All in all I found this book to be a fascinating read and indeed very different to what I was expecting from the definition that started this review. Epicurean philosophy seems like a very sound basis for living your life, lacking the want for excess and high on respect for your fellow man. It’s a pity he is now just associated with the enjoyment of fine wines and food. One final quotation emphasises this switch of emphasis from happiness with what you have to want for luxury that has happened over the millennia.

If you wish to make Pythocles rich, be not adding to his money but subtracting from his desires.

The Unpublished Spike Milligan Box 18 – Norma Farnes (Ed)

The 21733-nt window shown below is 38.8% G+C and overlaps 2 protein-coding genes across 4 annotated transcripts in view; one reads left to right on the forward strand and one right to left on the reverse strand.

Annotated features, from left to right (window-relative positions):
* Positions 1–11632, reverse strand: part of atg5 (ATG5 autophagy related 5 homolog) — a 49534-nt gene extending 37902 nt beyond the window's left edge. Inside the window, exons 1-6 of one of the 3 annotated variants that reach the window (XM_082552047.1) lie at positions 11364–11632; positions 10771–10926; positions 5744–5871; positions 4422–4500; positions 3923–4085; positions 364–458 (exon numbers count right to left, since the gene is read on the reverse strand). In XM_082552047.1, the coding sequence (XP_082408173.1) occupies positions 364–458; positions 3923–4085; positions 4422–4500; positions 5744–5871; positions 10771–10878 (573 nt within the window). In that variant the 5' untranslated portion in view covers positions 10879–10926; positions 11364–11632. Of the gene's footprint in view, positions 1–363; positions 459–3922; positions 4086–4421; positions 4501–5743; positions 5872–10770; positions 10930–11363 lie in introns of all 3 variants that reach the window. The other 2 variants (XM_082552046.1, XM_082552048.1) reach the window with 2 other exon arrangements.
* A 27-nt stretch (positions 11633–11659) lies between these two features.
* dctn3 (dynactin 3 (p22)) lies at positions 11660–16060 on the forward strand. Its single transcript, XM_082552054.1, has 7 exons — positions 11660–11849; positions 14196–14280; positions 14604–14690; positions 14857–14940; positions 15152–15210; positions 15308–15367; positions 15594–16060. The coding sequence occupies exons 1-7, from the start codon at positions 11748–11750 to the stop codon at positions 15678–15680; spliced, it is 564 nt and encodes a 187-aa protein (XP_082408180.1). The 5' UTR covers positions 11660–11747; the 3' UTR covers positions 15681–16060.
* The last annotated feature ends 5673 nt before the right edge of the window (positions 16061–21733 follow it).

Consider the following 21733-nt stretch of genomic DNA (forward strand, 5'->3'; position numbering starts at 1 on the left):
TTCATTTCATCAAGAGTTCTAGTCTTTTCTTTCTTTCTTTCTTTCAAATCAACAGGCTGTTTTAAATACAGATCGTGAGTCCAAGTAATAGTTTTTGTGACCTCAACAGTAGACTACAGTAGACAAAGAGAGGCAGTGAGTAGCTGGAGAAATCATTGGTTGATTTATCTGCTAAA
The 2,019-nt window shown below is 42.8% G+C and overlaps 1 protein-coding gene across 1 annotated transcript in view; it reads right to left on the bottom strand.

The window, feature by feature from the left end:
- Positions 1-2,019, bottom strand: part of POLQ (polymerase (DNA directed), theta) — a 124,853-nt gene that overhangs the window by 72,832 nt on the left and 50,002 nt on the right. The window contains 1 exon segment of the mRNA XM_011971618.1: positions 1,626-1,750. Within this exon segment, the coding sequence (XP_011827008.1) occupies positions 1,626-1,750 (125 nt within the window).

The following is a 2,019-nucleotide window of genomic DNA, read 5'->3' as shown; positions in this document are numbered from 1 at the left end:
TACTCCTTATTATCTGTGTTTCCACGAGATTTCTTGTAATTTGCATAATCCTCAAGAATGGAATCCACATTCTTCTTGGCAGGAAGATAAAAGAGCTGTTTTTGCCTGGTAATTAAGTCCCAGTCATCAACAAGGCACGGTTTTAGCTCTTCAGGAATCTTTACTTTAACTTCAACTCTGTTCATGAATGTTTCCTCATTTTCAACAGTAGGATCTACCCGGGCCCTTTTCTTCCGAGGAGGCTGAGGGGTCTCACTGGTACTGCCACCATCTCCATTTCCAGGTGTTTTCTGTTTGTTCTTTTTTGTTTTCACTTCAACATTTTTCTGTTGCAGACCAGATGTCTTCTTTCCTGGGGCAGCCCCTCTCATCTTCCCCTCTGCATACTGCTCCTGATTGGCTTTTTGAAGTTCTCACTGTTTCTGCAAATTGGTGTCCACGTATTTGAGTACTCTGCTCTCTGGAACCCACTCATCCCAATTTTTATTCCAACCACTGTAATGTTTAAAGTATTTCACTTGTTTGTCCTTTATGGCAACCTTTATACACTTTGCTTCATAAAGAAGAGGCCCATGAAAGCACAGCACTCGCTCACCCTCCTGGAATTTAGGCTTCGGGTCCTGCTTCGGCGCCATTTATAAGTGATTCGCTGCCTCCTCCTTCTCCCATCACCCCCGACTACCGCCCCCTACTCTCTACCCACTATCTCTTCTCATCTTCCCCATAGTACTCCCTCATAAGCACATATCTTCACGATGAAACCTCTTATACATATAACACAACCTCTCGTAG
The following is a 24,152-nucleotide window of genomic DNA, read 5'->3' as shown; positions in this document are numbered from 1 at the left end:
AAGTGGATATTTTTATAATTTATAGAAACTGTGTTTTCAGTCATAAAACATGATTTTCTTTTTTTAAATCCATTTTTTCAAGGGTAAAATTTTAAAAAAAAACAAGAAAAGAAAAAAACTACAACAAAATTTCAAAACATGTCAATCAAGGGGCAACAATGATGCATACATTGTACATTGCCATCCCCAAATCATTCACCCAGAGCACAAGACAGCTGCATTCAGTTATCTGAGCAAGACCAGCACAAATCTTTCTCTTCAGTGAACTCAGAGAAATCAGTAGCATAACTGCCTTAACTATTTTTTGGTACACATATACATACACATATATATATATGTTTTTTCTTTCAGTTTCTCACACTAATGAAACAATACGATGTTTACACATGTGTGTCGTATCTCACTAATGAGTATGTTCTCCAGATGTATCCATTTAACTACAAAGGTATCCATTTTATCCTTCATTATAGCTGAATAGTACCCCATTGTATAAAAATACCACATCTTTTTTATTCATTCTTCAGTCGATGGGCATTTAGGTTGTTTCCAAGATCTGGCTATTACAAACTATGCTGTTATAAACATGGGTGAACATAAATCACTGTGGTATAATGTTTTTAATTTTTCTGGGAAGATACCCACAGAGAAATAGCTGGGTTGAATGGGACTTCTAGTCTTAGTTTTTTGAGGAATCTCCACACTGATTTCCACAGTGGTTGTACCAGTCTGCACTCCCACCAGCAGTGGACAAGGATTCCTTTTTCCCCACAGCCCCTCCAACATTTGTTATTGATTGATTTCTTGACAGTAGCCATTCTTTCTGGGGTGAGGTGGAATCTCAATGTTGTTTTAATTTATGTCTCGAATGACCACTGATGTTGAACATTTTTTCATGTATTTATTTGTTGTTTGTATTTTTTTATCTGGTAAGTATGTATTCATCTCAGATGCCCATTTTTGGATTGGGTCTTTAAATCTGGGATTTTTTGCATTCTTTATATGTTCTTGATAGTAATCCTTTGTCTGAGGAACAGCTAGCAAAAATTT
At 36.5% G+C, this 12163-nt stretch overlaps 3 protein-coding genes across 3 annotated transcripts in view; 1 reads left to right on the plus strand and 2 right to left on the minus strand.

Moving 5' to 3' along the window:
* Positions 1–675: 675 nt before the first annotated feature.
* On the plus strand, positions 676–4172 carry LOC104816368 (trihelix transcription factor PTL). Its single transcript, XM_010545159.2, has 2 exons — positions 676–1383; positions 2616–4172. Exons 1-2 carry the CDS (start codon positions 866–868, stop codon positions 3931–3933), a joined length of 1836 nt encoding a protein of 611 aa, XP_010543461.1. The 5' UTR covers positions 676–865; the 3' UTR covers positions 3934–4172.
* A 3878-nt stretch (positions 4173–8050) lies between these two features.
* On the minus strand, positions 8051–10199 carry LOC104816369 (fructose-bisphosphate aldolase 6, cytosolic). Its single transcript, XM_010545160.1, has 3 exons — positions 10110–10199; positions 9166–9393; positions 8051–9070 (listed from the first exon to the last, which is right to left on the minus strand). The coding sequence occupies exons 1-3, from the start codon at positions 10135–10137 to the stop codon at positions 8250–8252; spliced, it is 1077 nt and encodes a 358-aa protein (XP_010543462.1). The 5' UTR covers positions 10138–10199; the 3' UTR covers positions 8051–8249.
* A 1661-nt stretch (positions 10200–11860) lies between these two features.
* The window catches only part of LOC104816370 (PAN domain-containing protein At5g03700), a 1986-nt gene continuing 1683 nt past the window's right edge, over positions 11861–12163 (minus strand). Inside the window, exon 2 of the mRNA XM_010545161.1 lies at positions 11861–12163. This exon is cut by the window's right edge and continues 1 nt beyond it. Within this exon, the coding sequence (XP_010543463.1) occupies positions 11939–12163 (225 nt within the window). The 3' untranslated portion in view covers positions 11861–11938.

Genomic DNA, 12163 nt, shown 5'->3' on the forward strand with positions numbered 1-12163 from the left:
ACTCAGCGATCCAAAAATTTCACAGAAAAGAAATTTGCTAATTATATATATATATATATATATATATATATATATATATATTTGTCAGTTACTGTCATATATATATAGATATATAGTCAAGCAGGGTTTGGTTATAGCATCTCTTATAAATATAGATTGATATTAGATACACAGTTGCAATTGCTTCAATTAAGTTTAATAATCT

Norma was Spike’s agent, manager and friend for over thirty five years and as she explains in the introduction Spike had a comprehensive filing system based on numbered box files for work based items and lettered box files for personal things. Box 18 – IDEAS was a sort of dumping ground for things not finished or just ideas that would possibly be expanded later, every now and then he would go through it and pick out bits that he felt he could work on, sometimes they would go back in Box 18 untouched or partly modified others would make it through to completion, and some would just get discarded as unworkable. The problem with this book is that by definition anything in Box 18 was something that Spike didn’t regard as finished and frankly a large chunk of it shows why although there are definitely some gems hidden in here amongst the bits that really don’t work.